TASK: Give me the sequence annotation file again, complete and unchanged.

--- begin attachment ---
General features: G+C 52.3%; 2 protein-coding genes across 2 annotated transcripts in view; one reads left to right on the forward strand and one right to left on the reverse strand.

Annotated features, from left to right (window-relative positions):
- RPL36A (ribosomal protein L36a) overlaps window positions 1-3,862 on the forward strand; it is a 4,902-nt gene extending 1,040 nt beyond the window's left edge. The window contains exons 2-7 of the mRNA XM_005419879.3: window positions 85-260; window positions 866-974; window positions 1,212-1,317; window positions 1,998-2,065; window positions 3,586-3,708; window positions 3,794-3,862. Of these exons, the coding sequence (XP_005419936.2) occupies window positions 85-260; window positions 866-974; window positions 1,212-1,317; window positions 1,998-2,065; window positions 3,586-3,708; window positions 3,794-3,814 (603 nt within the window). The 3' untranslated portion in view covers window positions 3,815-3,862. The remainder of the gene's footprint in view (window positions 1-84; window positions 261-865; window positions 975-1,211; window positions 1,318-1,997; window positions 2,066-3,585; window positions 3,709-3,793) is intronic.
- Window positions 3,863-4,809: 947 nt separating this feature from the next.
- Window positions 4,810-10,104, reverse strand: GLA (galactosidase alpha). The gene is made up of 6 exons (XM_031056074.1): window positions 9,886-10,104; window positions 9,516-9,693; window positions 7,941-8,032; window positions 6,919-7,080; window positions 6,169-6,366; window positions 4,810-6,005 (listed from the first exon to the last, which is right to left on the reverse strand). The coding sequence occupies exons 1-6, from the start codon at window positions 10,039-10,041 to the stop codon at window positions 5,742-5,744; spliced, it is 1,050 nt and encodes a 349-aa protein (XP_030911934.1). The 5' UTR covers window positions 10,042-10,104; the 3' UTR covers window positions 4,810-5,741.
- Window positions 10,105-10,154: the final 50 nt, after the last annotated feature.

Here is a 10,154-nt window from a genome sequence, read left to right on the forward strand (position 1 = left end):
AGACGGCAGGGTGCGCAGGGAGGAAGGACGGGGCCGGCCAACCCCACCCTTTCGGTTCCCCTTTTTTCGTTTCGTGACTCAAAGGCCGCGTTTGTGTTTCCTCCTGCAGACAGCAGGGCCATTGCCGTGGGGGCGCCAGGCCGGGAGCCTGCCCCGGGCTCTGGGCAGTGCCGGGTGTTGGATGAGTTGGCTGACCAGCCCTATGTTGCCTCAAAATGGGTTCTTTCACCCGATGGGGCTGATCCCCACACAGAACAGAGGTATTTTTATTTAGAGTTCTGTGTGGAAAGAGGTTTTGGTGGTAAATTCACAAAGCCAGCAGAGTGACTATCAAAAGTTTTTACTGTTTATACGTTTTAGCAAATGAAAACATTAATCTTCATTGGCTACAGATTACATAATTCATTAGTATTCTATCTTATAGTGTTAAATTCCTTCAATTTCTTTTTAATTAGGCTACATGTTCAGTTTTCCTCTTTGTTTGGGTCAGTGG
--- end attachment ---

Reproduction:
General features: G+C 52.3%; 2 protein-coding genes across 2 annotated transcripts in view; one reads left to right on the forward strand and one right to left on the reverse strand.

Annotated features, from left to right (window-relative positions):
- RPL36A (ribosomal protein L36a) overlaps window positions 1-3,862 on the forward strand; it is a 4,902-nt gene extending 1,040 nt beyond the window's left edge. The window contains exons 2-7 of the mRNA XM_005419879.3: window positions 85-260; window positions 866-974; window positions 1,212-1,317; window positions 1,998-2,065; window positions 3,586-3,708; window positions 3,794-3,862. Of these exons, the coding sequence (XP_005419936.2) occupies window positions 85-260; window positions 866-974; window positions 1,212-1,317; window positions 1,998-2,065; window positions 3,586-3,708; window positions 3,794-3,814 (603 nt within the window). The 3' untranslated portion in view covers window positions 3,815-3,862. The remainder of the gene's footprint in view (window positions 1-84; window positions 261-865; window positions 975-1,211; window positions 1,318-1,997; window positions 2,066-3,585; window positions 3,709-3,793) is intronic.
- Window positions 3,863-4,809: 947 nt separating this feature from the next.
- Window positions 4,810-10,104, reverse strand: GLA (galactosidase alpha). The gene is made up of 6 exons (XM_031056074.1): window positions 9,886-10,104; window positions 9,516-9,693; window positions 7,941-8,032; window positions 6,919-7,080; window positions 6,169-6,366; window positions 4,810-6,005 (listed from the first exon to the last, which is right to left on the reverse strand). The coding sequence occupies exons 1-6, from the start codon at window positions 10,039-10,041 to the stop codon at window positions 5,742-5,744; spliced, it is 1,050 nt and encodes a 349-aa protein (XP_030911934.1). The 5' UTR covers window positions 10,042-10,104; the 3' UTR covers window positions 4,810-5,741.
- Window positions 10,105-10,154: the final 50 nt, after the last annotated feature.

Here is a 10,154-nt window from a genome sequence, read left to right on the forward strand (position 1 = left end):
AGACGGCAGGGTGCGCAGGGAGGAAGGACGGGGCCGGCCAACCCCACCCTTTCGGTTCCCCTTTTTTCGTTTCGTGACTCAAAGGCCGCGTTTGTGTTTCCTCCTGCAGACAGCAGGGCCATTGCCGTGGGGGCGCCAGGCCGGGAGCCTGCCCCGGGCTCTGGGCAGTGCCGGGTGTTGGATGAGTTGGCTGACCAGCCCTATGTTGCCTCAAAATGGGTTCTTTCACCCGATGGGGCTGATCCCCACACAGAACAGAGGTATTTTTATTTAGAGTTCTGTGTGGAAAGAGGTTTTGGTGGTAAATTCACAAAGCCAGCAGAGTGACTATCAAAAGTTTTTACTGTTTATACGTTTTAGCAAATGAAAACATTAATCTTCATTGGCTACAGATTACATAATTCATTAGTATTCTATCTTATAGTGTTAAATTCCTTCAATTTCTTTTTAATTAGGCTACATGTTCAGTTTTCCTCTTTGTTTGGGTCAGTGG